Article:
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The Best Ways To Complete Speech Therapy Homework With Your Child

Traditionally, homework from an academic setting (i.e., school) is given to a student as work from the classroom to complete at home, and a child’s familiarity and proficiency with the material can vary.  I am sure that we can all recall times when we were presented with the task of completing homework on a new subject matter, and the struggle that can be associated with trying to tackle a new assignment for the very first time.  While this methodology may be encouraged and effective for academic learning, it is not preferred in most speech therapy homework. 

Properly assigned speech therapy homework is characterized by practice of previously mastered skills; it serves to reinforce skills developed within speech therapy sessions.  The purpose of speech therapy homework is to strengthen skills, to develop greater automaticity, and to maintain proficiency.  Speech therapy homework is not meant to develop new skills, refine behaviors, or for experimentation in best techniques for developing placement of the articulators (lips, teeth, tongue, etc.).  When this type of unskilled teaching-- a “trial and error” approach-- is used, it commonly leads to one of two things: little to no change in speech production abilities or regression.

It’s counter-intuitive to our traditional view on homework, that “practice makes perfect,” though this is an important distinction to make when supporting speech sound acquisition in the home environment—what type of practice is best?   When a child is learning to ride a bike, for example, we encourage them to pick up the bike and hop on, to keep trying until they get it right.  Along those same lines, in sporting activities like soccer, children are encouraged to practice kicking the soccer ball around in the park in preparation for play with their team on the field.  In speech homework though, there is a prescribed level of basic proficiency that needs to be developed first.  It’s more like learning to swim.  A child will need guided support in learning to swim first before they are left to swim independently-- how to move in the water versus on land, how to breathe, etc.  Adult attention and support is critical and is a provision that is in place until a child has established ‘the basics,’ and then more independent opportunities are offered to him or her.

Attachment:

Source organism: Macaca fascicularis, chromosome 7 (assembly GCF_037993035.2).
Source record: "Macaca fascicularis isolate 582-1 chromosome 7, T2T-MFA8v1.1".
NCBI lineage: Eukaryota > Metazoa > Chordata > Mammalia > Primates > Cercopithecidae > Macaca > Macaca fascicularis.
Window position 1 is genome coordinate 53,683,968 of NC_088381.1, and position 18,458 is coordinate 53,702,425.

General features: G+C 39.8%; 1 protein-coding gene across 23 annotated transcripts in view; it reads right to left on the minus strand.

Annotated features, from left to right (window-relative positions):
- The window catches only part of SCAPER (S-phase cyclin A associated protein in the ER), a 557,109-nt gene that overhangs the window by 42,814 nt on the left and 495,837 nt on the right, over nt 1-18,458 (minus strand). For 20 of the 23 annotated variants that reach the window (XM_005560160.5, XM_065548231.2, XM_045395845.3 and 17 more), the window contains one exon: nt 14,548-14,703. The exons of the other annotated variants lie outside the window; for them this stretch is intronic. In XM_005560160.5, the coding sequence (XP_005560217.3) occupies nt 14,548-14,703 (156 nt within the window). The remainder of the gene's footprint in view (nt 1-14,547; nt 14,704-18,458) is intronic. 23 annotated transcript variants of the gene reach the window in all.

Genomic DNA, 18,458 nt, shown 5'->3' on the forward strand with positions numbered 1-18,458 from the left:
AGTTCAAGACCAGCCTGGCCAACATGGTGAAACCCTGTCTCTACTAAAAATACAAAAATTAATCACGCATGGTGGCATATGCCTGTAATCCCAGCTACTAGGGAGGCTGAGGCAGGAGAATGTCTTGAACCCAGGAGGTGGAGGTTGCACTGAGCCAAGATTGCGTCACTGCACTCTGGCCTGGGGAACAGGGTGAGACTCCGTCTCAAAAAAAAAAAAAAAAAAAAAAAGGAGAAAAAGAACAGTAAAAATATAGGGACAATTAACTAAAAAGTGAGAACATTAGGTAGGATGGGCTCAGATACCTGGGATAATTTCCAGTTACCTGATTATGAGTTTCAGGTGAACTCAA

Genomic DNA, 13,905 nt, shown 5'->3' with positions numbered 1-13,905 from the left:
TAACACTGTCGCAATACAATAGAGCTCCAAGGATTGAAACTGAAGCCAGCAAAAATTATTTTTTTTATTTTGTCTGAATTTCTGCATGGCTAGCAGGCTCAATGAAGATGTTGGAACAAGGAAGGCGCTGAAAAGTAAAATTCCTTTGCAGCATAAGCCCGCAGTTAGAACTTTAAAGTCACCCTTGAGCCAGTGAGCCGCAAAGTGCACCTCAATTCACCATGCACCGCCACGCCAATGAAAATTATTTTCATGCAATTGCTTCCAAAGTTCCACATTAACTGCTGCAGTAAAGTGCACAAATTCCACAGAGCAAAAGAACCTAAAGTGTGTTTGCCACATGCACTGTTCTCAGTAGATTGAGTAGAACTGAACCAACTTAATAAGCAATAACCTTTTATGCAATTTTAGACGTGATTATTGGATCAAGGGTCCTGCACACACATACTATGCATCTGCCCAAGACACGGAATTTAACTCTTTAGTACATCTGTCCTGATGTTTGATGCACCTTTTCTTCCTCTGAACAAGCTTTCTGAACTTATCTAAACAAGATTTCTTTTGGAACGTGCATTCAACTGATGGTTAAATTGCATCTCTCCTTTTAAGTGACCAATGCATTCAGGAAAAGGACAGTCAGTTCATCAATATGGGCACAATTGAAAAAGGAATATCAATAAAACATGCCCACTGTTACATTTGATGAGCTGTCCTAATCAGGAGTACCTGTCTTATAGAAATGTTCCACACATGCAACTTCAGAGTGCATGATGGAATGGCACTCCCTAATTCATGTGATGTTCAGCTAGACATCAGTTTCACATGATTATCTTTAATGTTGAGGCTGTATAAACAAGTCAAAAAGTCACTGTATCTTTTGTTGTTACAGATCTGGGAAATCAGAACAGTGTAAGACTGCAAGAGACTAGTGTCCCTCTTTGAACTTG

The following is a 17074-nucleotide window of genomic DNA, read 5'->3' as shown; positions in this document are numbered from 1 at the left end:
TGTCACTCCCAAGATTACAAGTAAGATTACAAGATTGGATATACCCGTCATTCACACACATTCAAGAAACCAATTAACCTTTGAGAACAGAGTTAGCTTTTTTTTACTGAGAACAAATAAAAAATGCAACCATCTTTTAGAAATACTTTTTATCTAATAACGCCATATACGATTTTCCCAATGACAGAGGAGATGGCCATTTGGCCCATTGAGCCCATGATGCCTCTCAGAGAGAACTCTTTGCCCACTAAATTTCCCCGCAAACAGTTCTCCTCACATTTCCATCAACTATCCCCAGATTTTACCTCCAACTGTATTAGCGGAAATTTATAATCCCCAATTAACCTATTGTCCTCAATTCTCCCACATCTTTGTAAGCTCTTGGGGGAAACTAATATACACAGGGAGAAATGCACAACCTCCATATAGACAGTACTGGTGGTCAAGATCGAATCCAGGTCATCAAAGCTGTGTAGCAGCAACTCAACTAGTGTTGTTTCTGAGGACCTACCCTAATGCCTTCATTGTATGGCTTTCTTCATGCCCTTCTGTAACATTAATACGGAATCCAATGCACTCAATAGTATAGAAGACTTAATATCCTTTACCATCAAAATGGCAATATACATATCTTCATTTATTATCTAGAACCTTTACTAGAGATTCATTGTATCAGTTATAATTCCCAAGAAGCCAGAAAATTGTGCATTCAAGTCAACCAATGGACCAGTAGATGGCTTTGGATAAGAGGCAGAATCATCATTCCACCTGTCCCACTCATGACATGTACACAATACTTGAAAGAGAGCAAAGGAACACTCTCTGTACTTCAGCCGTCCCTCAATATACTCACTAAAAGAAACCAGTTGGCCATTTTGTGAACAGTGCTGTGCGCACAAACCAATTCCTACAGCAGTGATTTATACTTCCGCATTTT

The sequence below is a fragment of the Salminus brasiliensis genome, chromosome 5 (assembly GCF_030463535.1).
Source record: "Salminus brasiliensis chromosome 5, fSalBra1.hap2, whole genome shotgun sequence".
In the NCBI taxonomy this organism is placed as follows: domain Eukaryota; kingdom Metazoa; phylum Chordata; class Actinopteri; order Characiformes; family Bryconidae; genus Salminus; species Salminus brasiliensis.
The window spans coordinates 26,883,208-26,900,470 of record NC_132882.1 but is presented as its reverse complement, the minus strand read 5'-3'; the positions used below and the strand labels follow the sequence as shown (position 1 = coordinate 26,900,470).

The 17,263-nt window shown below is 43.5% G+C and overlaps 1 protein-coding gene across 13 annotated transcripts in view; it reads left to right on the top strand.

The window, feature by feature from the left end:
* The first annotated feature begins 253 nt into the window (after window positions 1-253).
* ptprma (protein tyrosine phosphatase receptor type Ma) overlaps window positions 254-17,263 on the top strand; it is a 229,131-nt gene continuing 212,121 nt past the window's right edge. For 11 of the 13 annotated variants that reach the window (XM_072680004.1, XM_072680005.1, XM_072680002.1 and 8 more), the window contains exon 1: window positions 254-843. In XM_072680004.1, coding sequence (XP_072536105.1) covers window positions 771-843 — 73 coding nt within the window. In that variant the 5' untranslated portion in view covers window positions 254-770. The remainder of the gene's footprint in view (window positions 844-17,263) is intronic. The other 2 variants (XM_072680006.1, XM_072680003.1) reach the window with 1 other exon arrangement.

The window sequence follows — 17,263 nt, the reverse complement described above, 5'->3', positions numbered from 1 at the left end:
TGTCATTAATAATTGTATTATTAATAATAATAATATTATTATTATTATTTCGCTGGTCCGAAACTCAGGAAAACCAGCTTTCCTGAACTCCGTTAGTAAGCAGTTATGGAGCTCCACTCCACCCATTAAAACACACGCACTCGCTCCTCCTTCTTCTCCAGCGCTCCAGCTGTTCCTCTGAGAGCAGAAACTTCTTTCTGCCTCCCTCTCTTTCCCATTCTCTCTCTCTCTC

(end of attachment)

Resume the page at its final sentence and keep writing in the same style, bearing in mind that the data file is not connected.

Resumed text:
Similarly, when it comes to speech therapy, we are frequently working on two fronts by both establishing a new motor plan and extinguishing an old motor plan.  The content and quality of the practice is key.  Thus, the initial guided support should come from your child’s speech therapist in therapy, to establish the accurate motor speech movements for target sound productions.  In many cases, this also then involves decreasing a child’s use of an old, inaccurate motor plan.   Once proficiency has been met through mastery of productions at a given level across several sessions, it may be appropriate to begin home practice.   

To ensure that your home practice is maximizing your child’s speech production abilities, consider the content and methods you are using at home.  Wait for your therapist’s OK  to begin home practice and consider what, where, when, and with whom your child is completing this work.      

Again, homework is “home practice” of previously mastered skills.  Participation in homework should not require skilled instruction to complete.  It’s simply an opportunity for your son or daughter to repeat a learned motor plan that he or she is already very familiar with.  Well developed homework will not require a parent to provide extensive cues or supports in order to elicit the correct postures or positioning for a target sound.  When a more elaborate support system is needed, home practice is likely premature. 

Homework can take many forms.  You can work on typed word lists, with pictures, or objects using several different medium, including board games, computers, an iPad, or an iPhone.  The target words should not be new.  They should be familiar to your child from prior speech therapy sessions.  Homework time will provide an opportunity for repetition and rehearsal of the target words. 

Speech homework should be completed in a quiet environment where work is typically done.  A tabletop with good lighting away from noise and distraction from others is best.  Avoid completing speech therapy homework in the car.  Why?  It’s nearly impossible to see your child face and more importantly, his or her lips, teeth, or tongue while driving.  You lose valuable information and the ability to provide feedback for correct versus incorrect productions.